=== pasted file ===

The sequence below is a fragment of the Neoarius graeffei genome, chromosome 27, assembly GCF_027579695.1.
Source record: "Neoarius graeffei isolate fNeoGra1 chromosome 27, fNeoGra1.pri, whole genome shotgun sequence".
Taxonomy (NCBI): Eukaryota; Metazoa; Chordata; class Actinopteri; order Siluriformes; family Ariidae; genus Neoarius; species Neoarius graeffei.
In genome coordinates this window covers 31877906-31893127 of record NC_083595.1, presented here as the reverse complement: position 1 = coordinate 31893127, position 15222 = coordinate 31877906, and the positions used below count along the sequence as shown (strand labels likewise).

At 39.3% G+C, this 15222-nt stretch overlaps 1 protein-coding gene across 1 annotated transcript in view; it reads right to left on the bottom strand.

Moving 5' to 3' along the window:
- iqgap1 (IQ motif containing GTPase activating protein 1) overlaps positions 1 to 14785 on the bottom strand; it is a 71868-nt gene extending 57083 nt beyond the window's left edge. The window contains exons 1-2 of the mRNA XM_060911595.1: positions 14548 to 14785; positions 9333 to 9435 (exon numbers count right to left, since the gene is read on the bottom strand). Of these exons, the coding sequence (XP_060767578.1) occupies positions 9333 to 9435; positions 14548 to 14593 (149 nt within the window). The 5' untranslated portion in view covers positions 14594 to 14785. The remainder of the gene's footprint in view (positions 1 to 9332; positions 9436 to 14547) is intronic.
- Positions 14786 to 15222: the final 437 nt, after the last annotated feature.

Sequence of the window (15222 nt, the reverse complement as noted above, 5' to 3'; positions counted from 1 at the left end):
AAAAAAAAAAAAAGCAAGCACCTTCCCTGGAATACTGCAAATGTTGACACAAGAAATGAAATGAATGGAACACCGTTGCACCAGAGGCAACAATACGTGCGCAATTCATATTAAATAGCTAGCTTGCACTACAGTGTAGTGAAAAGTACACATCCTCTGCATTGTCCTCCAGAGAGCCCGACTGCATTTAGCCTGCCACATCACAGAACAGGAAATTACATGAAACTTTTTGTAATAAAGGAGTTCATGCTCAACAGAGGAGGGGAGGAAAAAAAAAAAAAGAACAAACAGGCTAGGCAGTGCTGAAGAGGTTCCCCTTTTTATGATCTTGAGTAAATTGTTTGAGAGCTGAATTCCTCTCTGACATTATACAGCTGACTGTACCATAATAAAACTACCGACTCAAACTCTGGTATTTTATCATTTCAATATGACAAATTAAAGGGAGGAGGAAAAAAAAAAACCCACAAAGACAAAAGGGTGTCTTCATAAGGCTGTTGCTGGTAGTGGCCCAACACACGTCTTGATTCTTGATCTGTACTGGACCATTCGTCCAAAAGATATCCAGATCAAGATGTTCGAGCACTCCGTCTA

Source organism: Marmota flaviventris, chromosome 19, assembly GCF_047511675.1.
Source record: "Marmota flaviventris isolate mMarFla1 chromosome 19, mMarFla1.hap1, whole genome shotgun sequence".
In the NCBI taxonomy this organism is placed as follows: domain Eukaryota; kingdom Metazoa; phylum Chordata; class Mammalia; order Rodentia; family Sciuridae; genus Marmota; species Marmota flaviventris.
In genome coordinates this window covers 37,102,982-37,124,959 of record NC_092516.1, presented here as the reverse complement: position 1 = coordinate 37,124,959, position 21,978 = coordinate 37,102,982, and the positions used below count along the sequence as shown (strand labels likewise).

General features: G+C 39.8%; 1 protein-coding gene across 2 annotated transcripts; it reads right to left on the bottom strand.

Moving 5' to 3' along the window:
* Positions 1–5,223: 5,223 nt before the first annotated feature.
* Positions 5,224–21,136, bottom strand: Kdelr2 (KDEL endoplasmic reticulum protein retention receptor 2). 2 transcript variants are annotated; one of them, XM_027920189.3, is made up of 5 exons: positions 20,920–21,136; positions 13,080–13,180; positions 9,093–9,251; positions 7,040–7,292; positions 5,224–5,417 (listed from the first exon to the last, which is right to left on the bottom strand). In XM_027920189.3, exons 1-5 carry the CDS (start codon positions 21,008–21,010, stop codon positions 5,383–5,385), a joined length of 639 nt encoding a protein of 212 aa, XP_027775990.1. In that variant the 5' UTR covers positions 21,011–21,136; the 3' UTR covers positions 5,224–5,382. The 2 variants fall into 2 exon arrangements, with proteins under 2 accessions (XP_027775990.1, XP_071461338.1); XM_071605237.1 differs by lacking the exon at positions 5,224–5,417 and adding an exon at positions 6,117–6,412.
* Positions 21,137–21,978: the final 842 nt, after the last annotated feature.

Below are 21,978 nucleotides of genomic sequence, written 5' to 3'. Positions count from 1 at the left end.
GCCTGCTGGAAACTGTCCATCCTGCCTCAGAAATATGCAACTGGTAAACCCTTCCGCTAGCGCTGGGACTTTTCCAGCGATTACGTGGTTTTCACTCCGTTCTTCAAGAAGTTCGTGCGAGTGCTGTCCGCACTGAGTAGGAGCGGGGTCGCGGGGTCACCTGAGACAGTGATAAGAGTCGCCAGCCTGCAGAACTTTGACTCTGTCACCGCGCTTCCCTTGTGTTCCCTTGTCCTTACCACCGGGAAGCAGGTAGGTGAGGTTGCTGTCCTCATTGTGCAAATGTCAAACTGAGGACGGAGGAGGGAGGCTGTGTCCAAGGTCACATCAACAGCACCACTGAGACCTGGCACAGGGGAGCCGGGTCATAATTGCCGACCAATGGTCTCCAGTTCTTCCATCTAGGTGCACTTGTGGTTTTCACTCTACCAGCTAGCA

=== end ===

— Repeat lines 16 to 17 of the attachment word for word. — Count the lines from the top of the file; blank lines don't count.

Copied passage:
Moving 5' to 3' along the window:
* Positions 1–5,223: 5,223 nt before the first annotated feature.